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Congressional, Alabama House districts reach final passage in state Senate

In the Senate Wednesday, both bills received near-unanimous opposition from Democratic senators.

The Alabama Senate during a special session on redistricting. (JOHN H. GLENN/APR)

The Alabama Senate completed the final passage of congressional and Alabama House district maps Wednesday, sending them forward to the governor’s office for Gov. Kay Ivey’s signature.

In the Senate Wednesday, both bills received near-unanimous opposition from Democratic senators and unanimous support from the Republican side.

With the passage of the Alabama Senate districts in the House the same day, the redrawn districts will likely preserve the Republican supermajority in the state Legislature and majority in the U.S congressional delegation.

“We’re done with redistricting bills — expect for the lady across the street,” said Sen. Jim McClendon, R-Springville, after the Senate adjourned Wednesday. “It’s been a many months-long process that culminated today.”

During deliberations of House Bill 1, congressional district maps remained unscathed from several proposed substitutions brought forward by Senate Democrats and two Senate Republicans.

State Sen. Rodger Smitherman, D-Birmingham, file a substitute congressional district map, created by the League of Women Voters, which would keep counties whole and modify the 7th Congressional District — the state’s only majority-minority congressional district.

The 7th Congressional District would no longer be majority Black if the plan was adopted, according to Smitherman, but remain majority-minority through other minorities living within the district.

“We generally talk about anywhere from 25, to closer to 27 percent of African-Americans live in this state, but in reality, the minority population in this state is in the mid-thirties,” Smitherman said after the Senate adjourned Wednesday. “That’s one-third of the representation, as it relates to minorities.”

Maps on the Alabama Senate during a special session on redistricting. (JOHN H. GLENN/APR)

The plan would also have provided for a swing district in the 6th Congressional District, currently occupied by Congressman Gary Palmer, R-Alabama, drawing together parts of the 7th to create what Smitherman described as “an opportunity district.”

Both Smitherman and Senate Minority Leader Bobby Singleton, D-Montgomery, are involved in a federal lawsuit to draw a second majority-minority district for Alabama’s U.S Congressional maps.

State Sen. McClendon, R-Springville, said the map would “pit two incumbents” in the 6th District and eliminate the sole majority-minority district in the 7th District. McClendon also criticized the creation of the so-called “opportunity” district in the 6th District.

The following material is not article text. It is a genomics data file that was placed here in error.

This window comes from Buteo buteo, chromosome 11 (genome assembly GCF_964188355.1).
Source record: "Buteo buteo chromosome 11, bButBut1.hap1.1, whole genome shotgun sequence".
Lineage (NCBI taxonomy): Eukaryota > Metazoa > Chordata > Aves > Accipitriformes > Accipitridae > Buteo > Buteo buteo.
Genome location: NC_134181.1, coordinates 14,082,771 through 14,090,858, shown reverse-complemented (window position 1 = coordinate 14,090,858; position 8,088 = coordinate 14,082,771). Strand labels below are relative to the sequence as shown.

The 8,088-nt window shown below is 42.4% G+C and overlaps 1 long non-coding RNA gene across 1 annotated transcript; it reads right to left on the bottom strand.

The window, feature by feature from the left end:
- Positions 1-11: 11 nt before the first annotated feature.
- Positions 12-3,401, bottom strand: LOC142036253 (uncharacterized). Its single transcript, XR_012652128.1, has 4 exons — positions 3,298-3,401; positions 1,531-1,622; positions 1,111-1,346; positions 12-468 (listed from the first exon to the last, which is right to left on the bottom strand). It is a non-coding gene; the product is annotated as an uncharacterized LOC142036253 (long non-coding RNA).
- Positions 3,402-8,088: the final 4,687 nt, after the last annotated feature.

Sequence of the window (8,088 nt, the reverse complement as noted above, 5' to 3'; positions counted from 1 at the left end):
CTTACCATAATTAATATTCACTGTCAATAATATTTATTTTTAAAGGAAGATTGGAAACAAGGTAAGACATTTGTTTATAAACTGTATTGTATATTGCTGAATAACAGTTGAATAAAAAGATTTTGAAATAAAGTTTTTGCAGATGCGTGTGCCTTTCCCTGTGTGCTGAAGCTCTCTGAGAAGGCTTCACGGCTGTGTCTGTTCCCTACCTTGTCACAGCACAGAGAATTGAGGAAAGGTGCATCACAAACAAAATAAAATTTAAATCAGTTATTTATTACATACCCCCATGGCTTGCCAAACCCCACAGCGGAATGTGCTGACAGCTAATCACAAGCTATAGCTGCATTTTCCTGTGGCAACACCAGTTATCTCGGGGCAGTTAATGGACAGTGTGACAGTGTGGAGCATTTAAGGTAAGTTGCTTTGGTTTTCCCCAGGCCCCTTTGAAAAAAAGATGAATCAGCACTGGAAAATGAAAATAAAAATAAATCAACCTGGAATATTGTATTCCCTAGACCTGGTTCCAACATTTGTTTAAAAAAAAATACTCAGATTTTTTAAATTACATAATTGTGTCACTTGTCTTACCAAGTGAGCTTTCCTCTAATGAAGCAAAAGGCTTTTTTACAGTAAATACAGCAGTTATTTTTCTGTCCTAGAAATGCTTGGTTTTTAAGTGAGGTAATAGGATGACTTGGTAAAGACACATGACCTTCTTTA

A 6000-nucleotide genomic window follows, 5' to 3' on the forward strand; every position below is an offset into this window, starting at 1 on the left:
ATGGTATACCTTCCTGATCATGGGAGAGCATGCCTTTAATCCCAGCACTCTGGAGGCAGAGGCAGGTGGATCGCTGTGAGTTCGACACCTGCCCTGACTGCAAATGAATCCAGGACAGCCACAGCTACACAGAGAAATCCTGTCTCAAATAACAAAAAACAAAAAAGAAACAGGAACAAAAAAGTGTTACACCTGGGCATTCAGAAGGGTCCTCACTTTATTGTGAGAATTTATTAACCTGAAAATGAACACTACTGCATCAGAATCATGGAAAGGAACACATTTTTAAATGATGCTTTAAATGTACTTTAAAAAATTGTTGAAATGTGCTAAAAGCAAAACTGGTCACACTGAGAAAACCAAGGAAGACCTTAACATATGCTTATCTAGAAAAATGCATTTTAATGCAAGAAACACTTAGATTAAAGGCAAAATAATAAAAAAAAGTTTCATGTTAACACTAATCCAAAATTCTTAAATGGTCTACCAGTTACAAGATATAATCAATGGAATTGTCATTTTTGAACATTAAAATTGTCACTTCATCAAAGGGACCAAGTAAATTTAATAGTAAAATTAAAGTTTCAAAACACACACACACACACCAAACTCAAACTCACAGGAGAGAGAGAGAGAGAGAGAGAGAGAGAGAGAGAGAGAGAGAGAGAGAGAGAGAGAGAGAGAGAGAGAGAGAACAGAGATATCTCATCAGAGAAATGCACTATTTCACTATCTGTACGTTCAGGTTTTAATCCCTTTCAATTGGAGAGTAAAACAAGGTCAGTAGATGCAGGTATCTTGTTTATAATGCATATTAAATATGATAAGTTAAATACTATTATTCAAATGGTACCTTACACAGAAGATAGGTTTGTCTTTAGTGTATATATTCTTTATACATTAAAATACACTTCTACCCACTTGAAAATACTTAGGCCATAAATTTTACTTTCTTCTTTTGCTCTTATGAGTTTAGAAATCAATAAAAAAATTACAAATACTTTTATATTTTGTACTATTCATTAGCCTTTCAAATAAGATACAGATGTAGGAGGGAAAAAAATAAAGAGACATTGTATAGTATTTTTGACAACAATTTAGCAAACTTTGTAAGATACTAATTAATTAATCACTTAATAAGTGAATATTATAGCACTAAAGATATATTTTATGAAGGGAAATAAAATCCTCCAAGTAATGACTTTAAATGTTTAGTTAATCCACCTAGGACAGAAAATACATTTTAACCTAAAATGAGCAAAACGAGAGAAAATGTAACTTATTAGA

Smitherman’s substitution ultimately failed, with similar substitutions filed by Minority Leader Bobby Singleton, D-Montgomery, and Sen. Kirk Hatcher, D-Montgomery, also failing on the floor.

One substitution, preposed by Sen. J.T. “Jabo” Waggoner, R-Vestavia Hills, relating to specific district lines in Jefferson County around the greater Birmingham area, received bipartisan support from certain members in the Senate.

Waggoner’s substitution would keep East Lake, Roebuck, and Center Point within the U.S. 7th Congressional District’s lines and Homewood within the 6th Congressional District. Under the approved congressional districts, these areas swap districts, according to Waggoner.

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“I think it is important to know that these districts as they are today, they met all the requirements of the Voting Rights Act,” Waggoner said. “Congressman Palmer would stay in Homewood, [and] Congresswomen Sewell would keep her Center Point, East Lake, Roebuck area.”

Waggoner also mentioned that both the mayor of Homewood, Patrick McClusky, and the mayor of Center Point, Bobby Scott, support keeping the districts as they previously were drawn.

Sens. Dan Roberts, R-Birmingham; Del Marsh, R-Anniston; and Smitherman all spoke in support of the substitution.

McClendon said that due to court orders to draw the districts “race-blind” and that the 7th Congressional District lost 53,000 people within the district lines, they had to reach into the 6th Congressional District to “get our deviation.”

McClendon further states the redrawing was done to prevent claims of racial gerrymandering in both areas.

“The two Homewood precincts are majority white. The four center-point area precincts are majority Black,” McClendon said. “Switching Black and white precincts at this point, after the plan was drawn race-blind, would be a race-conscious effort, and that would violate Section 2 of the Voting Rights Act. It will, in fact, create a storm legally for all of us in this room.”

Waggoner’s substitution likewise failed on the Senate floor.

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The Senate ultimately voted to pass the congressional district maps 22-7, directly along party lines.

The Alabama House districts bill, carried over earlier in the day by Senate Majority Leader Greg Reed, R-Jasper, due to potential changes to the Senate map in the House that Senate leadership hadn’t been consulted on, was brought before the Senate floor a second time after recess, with no substitution offered from either side and little deliberation.

Smitherman returned to the podium to voice concerns over “several bizarre counties” district lines drawn within the maps and mentioned the bipartisan opposition to the bill’s passage in the House from the previous day but offered no substitution.

The Senate voted 25-7 to pass the House districts.

John is a reporter at the Alabama Political Reporter. You can contact him at [email protected] or via Twitter.

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